When I knocked on the door of Dennis Montgomery’s Yarrow Point mansion around noon, several large dogs began howling inside. I could hear them barking and sliding on the hardwood floors of the $2 million home in the Eastside enclave, a neighbor to Hunts Point, Medina, and the rest of the Bill Gates Wonderland.
Montgomery had lost the home to bankruptcy, but his attorney bought it for $20,000 from the court and apparently allows Montgomery to live there. Montgomery is also suing his lender, a bank he claims failed to properly record his mortgage payments.
If that sounds like a long story, well, most of Montgomery’s are. Take the one that appeared in Playboy four years ago. It runs about 6,000 words and is headlined “The Man Who Conned the Pentagon.”
That happened a couple years after 9/11, when Montgomery, then chief technology officer and part owner of Nevada software company eTreppid, made millions selling spy programs to the U.S. He persuaded Homeland Security, the CIA, the Air Force, and the White House that his software could decode secret messages to terrorists embedded in Al Jazeera Media Network broadcasts.
As officials belatedly discovered, “The communications Montgomery said he was decrypting apparently didn’t exist,” wrote investigative reporter Aram Roston, even though the U.S. at one point in 2003 went to Code Orange, Homeland Security’s second-highest terror-alert stage, on the basis of Montgomery’s questionable data.
Montgomery obtained other federal contracts as well, claiming his software could automatically identify weapons in video streams. But Playboy reported, based on FBI reports, that Montgomery rigged such findings. One former employee told agents he helped fake 40 demonstrations.
Not that accusations of being a con man seem to have bothered Montgomery (his own attorney referred to him as a “con artist”). On his Twitter account—though dormant for over a year—he uses the Playboy story and headline as his graphic backdrop.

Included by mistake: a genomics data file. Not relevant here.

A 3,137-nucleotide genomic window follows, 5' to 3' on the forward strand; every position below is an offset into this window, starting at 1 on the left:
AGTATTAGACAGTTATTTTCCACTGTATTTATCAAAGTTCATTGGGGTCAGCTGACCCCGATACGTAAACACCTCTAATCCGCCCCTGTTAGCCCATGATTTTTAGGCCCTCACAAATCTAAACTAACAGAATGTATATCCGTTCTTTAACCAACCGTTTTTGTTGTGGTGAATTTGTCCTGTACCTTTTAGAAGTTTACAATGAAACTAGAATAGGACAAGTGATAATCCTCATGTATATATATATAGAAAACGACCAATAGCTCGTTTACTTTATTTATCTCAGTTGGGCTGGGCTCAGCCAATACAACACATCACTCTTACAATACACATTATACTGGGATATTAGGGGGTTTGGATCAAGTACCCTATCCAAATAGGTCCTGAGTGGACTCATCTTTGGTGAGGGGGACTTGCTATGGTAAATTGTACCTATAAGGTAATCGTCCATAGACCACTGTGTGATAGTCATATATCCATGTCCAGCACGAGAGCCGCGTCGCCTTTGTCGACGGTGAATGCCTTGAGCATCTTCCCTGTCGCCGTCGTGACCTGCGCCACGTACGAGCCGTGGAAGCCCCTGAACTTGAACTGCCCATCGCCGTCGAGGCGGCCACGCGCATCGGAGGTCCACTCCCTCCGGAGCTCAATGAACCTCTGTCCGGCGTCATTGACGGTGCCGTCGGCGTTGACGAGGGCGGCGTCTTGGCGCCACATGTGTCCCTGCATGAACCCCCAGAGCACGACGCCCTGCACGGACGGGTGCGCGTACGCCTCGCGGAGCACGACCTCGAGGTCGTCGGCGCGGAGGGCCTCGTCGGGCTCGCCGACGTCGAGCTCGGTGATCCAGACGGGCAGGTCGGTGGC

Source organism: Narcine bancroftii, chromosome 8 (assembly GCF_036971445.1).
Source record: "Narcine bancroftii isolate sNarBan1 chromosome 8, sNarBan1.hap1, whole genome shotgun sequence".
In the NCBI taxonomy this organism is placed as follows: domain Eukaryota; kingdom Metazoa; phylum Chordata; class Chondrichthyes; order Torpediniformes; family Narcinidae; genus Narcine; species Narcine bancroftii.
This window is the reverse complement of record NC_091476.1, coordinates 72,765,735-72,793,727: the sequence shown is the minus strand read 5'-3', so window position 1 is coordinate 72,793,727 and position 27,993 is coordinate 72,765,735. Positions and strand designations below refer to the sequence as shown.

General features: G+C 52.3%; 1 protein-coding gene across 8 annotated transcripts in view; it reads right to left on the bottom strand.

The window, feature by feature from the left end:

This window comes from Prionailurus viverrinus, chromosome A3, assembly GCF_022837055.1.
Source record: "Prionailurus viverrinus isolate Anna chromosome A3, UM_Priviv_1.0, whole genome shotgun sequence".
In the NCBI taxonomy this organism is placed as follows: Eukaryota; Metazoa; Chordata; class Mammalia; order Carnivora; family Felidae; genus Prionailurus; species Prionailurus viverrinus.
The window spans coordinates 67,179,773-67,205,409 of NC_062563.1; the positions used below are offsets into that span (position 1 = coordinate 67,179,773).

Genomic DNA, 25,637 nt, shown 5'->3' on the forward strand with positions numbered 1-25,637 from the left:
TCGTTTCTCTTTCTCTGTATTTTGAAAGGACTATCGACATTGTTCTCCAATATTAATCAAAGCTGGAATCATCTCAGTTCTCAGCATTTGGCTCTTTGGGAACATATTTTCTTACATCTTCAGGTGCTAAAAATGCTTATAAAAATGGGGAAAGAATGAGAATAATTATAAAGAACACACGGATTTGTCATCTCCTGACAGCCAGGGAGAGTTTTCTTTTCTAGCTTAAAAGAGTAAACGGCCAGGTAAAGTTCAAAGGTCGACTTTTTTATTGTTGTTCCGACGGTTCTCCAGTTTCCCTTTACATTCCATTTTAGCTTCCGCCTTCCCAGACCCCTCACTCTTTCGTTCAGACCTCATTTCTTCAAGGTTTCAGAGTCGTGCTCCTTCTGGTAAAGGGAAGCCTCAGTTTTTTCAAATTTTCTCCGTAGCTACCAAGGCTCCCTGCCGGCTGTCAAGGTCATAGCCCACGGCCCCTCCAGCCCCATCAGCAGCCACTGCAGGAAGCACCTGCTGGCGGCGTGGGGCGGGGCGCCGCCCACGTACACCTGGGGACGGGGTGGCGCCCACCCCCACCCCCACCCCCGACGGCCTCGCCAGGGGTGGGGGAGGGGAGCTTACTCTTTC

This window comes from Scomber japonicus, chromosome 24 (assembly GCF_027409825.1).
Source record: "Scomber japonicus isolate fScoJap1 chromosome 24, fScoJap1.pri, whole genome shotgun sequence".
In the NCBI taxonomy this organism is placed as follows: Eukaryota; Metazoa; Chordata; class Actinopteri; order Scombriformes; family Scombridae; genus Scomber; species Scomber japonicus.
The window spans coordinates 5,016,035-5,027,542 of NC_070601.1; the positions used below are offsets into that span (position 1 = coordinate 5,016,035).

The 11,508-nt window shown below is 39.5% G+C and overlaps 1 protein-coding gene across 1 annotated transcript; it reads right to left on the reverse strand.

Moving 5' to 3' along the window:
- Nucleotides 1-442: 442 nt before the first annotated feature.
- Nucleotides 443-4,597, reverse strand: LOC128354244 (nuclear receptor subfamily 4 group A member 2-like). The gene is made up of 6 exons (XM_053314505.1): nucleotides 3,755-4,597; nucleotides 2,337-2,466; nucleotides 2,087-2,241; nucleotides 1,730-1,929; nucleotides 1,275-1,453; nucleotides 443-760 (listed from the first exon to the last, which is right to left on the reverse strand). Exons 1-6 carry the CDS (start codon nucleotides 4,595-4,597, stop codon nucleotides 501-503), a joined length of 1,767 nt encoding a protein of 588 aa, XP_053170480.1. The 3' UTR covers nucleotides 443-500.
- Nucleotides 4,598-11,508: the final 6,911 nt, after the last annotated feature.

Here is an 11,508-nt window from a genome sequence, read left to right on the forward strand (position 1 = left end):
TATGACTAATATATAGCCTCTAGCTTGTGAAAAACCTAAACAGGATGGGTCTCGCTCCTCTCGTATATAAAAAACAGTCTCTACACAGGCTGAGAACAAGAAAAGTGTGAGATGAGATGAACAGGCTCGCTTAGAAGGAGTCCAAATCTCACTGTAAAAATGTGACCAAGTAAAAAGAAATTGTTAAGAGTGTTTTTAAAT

Montgomery bailed from eTreppid, got involved in a political fight (accusing Nevada Gov. Jim Gibbons of taking a bribe, which proved untrue), and discovered a new benefactor, Edra Blixseth, wife of billionaire developer Tim Blixseth. The couple who founded the exclusive Montana resort, Yellowstone Club, ended up backing him along with investor and former presidential candidate Jack Kemp. Montgomery formed a new company he ultimately called BLXware. That provided him with the kind of money you need to drive a $70,000 Porsche Cayenne GTS and, in one day at a California casino, lose $422,000.
The Blixseths moved to Medina in 2007 and divorced in 2008, and Edra filed for bankruptcy in 2009. Onetime billionaire Tim has since filed too, and last month was trying to head off the sale of his $8 million Medina home. He’s immersed in Yellowstone Club lawsuits and was recently ordered to pay creditors $41 million.
Montgomery’s fortunes have spoiled as well. In 2009, he was arrested on charges of passing $1 million in bad checks on the Las Vegas strip. That same year he filed for bankruptcy, listing debts of $12 million.
Like I said, long stories. The latest one appeared last week in Phoenix New Times. At 2,200 words, this one was headlined “Joe Arpaio’s Investigating Federal Judge G. Murray Snow, DOJ, Sources Say, and Using a Seattle Scammer to Do It.”
According to writer Stephen Lemons, Montgomery has devised some sort of computer-assisted program to help Maricopa County’s insufferable Sheriff Joe find out who is conspiring against him, which, in Arpaio’s mind, is almost everyone.
In this instance it’s supposed to be the Justice Department, which sued the sheriff, as well as Judge Snow, who had ordered Arpaio to end his department’s illegal Latino-profiling practice. It’s one of many costly actions by Arpaio, who at age 81 is showing signs of senility with his endless investigation into President Obama’s birth certificate. Complicating the Sheriff’s legal problems, one of his deputies recently committed suicide, leaving behind piles of evidence from those profiling stops that appears to be illegally withheld.
According to Lemons, Arpaio has been sending deputies north to confer with Montgomery on how best to expose the supposed judicial conspiracy against Arpaio. When Lemons asked why his men were sent to Seattle, the sheriff would only say, “I dunno, maybe they like the weather up there, or the snow crab.”
What did Montgomery have to say? That’s why I was knocking on his door that April afternoon. I was helping New Times with their story, seeking comment from Montgomery. I also wanted to ask about those other stories, if I got the chance.
He suddenly appeared on the walkway behind me, a stocky, gray-haired man holding a cell phone. I introduced myself.
“I really don’t wanna talk to you,” Montgomery said.
“OK, about Phoenix . . . ” I began.
“No comment,” Montgomery shot back.
“Arizona . . . ” I said.
“Have you done any work for Joe Arpaio?” I asked as he began to move off.
“I, I, I have no comment,” Montgomery said, then walked away. “I’ll call you later. I’ll think about it.”
I don’t know if he thought about it. But he didn’t call. It’s now an even longer story.
Rick Anderson writes about sex, crime, money, and politics, which tend to be the same thing.